Protect your Wellbeing from the Coronavirus

Disclaimer: I am NOT a medical doctor and this is NOT medical advice. 

This post is about specific activities we can do to help us cope with the fear, uncertainty and undesired consequences of this crisis, especially for those of us confined to our homes. 

I am sharing a one-pager with activities we can practice in different areas of our lives. Regular practice will prove to keep us in the best possible condition to cope with this crisis.

I designed this for you to download

and use as a checklist or cheatsheet

to keep us in check during this time.

You will notice I use the term “emotional fitness”. Just like physical fitness is the condition that allows us to perform physical activities, such as sports, emotional fitness is the condition that allows us to use our emotional intelligence so as to live fully.

I feel most of this is easier understood than done, but I’d love to know your thoughts and questions.

Stay safe.

Protect your wellbeing in times of crisis and ensure a balanced lifestyle.

Feedback Part III: How to Suggest Improvements

Humans need feedback to grow, which make giving feedback the gift of growth. While positive feedback gives us the energy to grow, constructive feedback — when done well — shows us the path for growth, that is, what we can improve and how.

This series focusses on how we can make our constructive feedback more effective.

In the final part of the series, I share three techniques to suggest improvements when we give constructive criticism.

What techniques do you use to suggest improvements?

Feedback Part II: How to Encourage the Listener

Humans need feedback to grow, which make giving feedback the gift of growth. While positive feedback gives us the energy to grow, constructive feedback — when done well — shows us the path for growth, that is, what we can improve and how.

This series focusses on how we can make our constructive feedback more effective.

In part II, I share three ways to encourage the listener when we give constructive criticism.

What techniques do you use to encourage your listener?

Feedback Part I: How to Make Stronger Statements

Humans need feedback to grow, which make giving feedback the gift of growth. While positive feedback gives us the energy to grow, constructive feedback — when done well — shows us the path for growth, that is, what we can improve and how.

This series focusses on how we can make our constructive feedback more effective.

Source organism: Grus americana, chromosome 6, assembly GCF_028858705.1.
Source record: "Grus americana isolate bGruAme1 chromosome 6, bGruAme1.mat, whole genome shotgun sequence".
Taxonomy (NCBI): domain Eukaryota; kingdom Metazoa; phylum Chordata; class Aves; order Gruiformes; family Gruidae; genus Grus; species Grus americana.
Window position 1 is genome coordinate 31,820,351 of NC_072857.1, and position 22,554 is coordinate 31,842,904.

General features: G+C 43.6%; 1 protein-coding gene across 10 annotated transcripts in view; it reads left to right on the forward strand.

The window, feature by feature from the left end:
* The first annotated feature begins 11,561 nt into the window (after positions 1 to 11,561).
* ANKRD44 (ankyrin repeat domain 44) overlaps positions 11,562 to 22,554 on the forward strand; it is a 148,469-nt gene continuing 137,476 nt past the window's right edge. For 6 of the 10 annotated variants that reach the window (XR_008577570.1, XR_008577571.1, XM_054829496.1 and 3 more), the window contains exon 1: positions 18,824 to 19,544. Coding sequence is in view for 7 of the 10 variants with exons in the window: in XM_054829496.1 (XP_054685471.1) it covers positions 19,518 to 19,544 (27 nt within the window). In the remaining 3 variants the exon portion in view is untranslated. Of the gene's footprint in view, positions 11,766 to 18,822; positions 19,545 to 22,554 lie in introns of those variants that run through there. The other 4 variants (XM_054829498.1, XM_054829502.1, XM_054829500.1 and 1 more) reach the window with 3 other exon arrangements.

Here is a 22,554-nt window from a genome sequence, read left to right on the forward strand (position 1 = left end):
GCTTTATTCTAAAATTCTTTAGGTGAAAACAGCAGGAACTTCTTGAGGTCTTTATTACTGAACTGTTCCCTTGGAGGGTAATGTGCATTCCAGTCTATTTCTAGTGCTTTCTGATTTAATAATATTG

Here in part I, I share three ways to make our statements stick when giving constructive criticism.

What techniques do you use to make your statements clearer?

Rage Against The Dying Of The Light

In this poem “Do Not Go Gentle Into That Good Night”, Welsh poet and writer, Dylan Thomas proclaims that the wise and good do not go gently into the good night of death.

Instead, they rage against the dying of the light, against the demise of what wisdom and good their words and deeds may have effected in the world.

Though good and wise leaders must die, as we all,
their light need not follow them into the good night.

It is now our journey to carry on their work and to “rage, rage against the dying of the light.”

The Impact Of Unconventional

The video above got me thinking about the impact of unconventional gestures of generosity on our lives. If you haven’t seen it, please do so – it’s more important than what you’ll read here.

If traumatic events can stick with us forever, acts of generosity fuel our motivation for a lifetime, especially if they’re unconventional and do not conform to typical conduct.

In the video, no one expects a thief – especially a youngster – to be “rewarded”. What strikes me is not that it‘s extreme, but that it doesn’t follow the usual expected behavior.

The effects of unusual kindness go far beyond feelings of gratitude.

Unconventional generosity is a credible way of saying two vital things: I believe in you, and you are worthy of appreciation. There’s nothing more important to say in life than this.

When it comes to self-confidence and self-acceptance, words only go a certain distance. Sometimes, saying “I believe in you” and “You’re outstanding” isn’t enough. Sometimes, you need to show you believe and appreciate.

Much more than words, actions are credible – you can see them, recall them, hang on to them. They’re the fuel of our motivation.

Being unconventionally good makes a difference.

This also applies to our professional network. Things like putting yourself on the line for someone you don’t really know, giving a compliment just because, stopping to notice when no one else does or giving the new guy a place of honor make a huge difference.

Maybe you won’t see the effects of the good you’ve done. Maybe you won’t get the credit you deserve. Maybe you won’t reap the fruits thirty years later. Maybe.

But people like the man in the video just won’t let you forget that being good is not about good rewards. It’s about better people!

Know that all unconventional generosity has an impressive impact. Trust that it reaches beyond the sense of gratitude out on to the sacred fields of self-confidence and recognition. Follow on. Follow on.

Be unconventionally good! It works.